The California legislature had the power to act on psychedelic decriminalization, but instead decided to continue the War on Drugs
Over the last half century, few government initiatives have been more socially destructive than the War on Drugs. Locking up millions of innocents whose only crime was using their freedom to choose to put a substance in their own body, without hurting anyone else, this governmental atrocity decimated entire communities, sowing distrust and disgust towards institutions such as the police, the legislature and the courts.
Ending this War on People —and perhaps more accurately, this war on poor, black and brown people— needs to be the first step taken by those in power if ever we want to build a healthy and trusting community.
This is why I was outraged to read that contrived and cowardly politicians in the most populous state in America, California, decided to gut a psychedelic decriminalization bill that would have at least slowed the pace of this War on People. Yes, supposedly liberal California, where Democratic Senators and Assemblymen outnumber Republicans 91 to 28, have decided that a person choosing to explore their consciousness with a substance such as LSD deserves to be punished with up to a year in jail and up to $1,000 in fines, potentially destroying their future and the stability of their families.
But before continuing on my tirade against pathetic politicians pillaging our freedoms, let me give you some background information on what exactly happened.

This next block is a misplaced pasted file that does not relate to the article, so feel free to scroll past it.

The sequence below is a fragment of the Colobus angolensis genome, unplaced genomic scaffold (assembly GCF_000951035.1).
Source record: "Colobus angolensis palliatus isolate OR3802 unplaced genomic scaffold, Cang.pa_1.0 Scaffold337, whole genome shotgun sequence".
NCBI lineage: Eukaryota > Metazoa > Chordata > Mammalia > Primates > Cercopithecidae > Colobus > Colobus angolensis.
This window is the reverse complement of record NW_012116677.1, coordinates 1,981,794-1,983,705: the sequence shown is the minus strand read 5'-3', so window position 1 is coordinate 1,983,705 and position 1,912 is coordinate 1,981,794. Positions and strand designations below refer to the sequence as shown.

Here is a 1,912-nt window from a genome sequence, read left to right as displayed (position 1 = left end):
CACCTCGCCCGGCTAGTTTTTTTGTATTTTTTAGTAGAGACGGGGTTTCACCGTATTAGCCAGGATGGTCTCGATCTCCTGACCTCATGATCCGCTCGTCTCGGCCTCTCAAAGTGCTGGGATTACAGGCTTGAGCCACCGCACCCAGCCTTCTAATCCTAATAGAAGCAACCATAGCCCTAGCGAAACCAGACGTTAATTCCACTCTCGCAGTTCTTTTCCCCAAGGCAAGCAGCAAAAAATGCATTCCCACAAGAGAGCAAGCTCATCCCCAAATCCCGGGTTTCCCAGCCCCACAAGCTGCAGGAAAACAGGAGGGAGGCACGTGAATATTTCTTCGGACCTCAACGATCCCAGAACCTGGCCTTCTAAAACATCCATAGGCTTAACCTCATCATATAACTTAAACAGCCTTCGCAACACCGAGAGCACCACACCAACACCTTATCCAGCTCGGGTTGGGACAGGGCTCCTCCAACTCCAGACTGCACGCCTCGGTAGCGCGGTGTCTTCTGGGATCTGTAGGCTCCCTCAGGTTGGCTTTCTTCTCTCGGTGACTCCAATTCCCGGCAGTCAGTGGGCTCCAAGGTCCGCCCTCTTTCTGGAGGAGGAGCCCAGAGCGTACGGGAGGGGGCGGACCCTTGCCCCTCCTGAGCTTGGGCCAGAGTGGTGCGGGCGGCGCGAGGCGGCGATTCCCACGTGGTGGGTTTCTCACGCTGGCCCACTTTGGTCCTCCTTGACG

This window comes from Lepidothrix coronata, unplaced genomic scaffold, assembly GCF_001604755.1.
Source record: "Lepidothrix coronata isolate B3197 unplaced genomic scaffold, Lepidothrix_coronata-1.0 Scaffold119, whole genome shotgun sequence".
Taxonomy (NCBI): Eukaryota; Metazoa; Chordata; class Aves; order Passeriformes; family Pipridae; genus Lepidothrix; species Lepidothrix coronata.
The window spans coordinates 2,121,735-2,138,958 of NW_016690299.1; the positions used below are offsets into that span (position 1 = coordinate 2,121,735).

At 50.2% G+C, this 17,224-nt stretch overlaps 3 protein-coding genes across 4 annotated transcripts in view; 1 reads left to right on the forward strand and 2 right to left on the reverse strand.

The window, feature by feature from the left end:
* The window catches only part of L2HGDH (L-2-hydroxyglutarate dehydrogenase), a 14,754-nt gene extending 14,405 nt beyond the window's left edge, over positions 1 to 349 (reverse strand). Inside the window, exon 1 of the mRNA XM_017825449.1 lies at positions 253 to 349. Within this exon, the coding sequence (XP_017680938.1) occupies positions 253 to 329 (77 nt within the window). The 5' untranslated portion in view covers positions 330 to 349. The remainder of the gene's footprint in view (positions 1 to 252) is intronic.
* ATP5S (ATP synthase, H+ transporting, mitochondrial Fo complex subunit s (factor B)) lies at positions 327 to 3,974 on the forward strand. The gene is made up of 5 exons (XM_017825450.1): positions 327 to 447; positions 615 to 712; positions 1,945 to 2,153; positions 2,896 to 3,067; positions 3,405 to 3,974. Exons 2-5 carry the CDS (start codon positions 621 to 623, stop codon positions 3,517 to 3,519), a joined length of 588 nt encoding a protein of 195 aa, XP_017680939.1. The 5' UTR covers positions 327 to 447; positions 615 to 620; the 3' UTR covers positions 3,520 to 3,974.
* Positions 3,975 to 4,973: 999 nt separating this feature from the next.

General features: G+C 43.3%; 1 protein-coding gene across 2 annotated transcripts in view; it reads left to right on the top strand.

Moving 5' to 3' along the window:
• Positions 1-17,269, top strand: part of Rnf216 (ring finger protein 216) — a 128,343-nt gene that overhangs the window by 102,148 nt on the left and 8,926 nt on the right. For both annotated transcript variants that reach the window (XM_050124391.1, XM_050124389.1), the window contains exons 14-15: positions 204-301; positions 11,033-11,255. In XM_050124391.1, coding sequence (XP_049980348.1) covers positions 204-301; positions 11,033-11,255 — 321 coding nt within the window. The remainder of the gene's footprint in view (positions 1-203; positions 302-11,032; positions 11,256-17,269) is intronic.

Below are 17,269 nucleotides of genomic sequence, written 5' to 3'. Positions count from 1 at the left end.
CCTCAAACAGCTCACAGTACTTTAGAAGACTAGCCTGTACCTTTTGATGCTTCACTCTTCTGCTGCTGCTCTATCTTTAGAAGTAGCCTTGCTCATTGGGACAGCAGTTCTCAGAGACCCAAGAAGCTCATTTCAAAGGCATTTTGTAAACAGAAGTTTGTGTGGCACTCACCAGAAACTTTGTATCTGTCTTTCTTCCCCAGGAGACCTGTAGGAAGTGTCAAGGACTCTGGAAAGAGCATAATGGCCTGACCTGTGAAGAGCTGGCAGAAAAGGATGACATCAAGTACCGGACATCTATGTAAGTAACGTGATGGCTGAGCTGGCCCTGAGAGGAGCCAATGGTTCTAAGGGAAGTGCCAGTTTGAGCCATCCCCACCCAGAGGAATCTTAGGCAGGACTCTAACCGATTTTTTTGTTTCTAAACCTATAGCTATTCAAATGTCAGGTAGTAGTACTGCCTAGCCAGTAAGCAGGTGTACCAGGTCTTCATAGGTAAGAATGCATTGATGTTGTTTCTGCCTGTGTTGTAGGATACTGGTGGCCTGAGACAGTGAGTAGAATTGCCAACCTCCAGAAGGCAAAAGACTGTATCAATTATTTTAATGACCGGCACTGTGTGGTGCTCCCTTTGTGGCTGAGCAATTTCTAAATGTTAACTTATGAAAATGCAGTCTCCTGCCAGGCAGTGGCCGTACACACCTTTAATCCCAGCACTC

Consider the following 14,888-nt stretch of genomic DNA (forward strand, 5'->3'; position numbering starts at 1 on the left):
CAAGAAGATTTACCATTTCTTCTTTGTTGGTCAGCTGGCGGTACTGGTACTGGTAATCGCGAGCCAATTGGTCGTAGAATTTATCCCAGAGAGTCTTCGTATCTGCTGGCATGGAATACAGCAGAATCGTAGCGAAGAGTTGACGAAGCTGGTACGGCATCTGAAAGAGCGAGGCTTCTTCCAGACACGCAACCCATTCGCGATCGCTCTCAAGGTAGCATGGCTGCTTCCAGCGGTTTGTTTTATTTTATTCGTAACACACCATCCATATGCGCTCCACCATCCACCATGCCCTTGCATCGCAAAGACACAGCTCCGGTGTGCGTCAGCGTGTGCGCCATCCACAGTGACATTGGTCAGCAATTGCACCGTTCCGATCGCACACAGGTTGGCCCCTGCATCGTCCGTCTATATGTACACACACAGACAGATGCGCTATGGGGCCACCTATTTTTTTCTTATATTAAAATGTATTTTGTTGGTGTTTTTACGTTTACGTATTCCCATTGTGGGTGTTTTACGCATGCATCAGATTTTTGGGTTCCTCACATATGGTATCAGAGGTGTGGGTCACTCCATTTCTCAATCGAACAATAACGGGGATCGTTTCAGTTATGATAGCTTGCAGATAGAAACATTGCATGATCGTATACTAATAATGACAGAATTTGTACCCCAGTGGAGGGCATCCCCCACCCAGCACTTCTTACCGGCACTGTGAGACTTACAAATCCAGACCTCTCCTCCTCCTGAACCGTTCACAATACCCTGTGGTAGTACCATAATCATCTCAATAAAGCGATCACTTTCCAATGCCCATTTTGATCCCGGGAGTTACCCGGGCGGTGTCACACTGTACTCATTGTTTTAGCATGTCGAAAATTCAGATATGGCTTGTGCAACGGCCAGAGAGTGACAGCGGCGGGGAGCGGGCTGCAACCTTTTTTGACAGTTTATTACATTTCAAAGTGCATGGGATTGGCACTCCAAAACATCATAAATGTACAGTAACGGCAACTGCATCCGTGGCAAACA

For more than a year, Bill SB 519 had been making its way through the legislative process in California. Within SB 519 were a couple of important provisions. First, it would have legalized the possession of small amounts of DMT, LSD, psilocybin (and plants/fungi containing psilocybin), ibogaine, mescaline, and MDMA —though the sale of these substances would remain prohibited. Second, it would’ve allowed the criminal records of those who’d previously served a sentence for a crime now made legal to be sealed, and resentencing for those currently serving jail time.
The bill had already passed the Senate and two Assembly committees, though the provisions for sealing records and resentencing had to be removed to get it this far. Then, it went to the powerful Assembly Appropriations Committee, who have the ability to rewrite the bill.
Unfortunately, for those on the Assembly Appropriations Committee, apparently, this watered down version was still a bridge too far. By the time they were done with it, they had rewritten this “psychedelics legalization” bill to be nothing more than a promise to “direct the state Department of Public Health to establish a working group to study and make recommendations regarding future psychedelics reform.”
So to be clear, going forward, nobody who has been charged and locked up under immoral laws prohibiting taking a psychedelic substance will receive any form of justice. And worse yet, California will continue to criminalize these safe substances and jail/ fine any who dare experiment with their own consciousness.
Oh, but don't worry. The state will establish a “working group” and “make recommendations” in the future.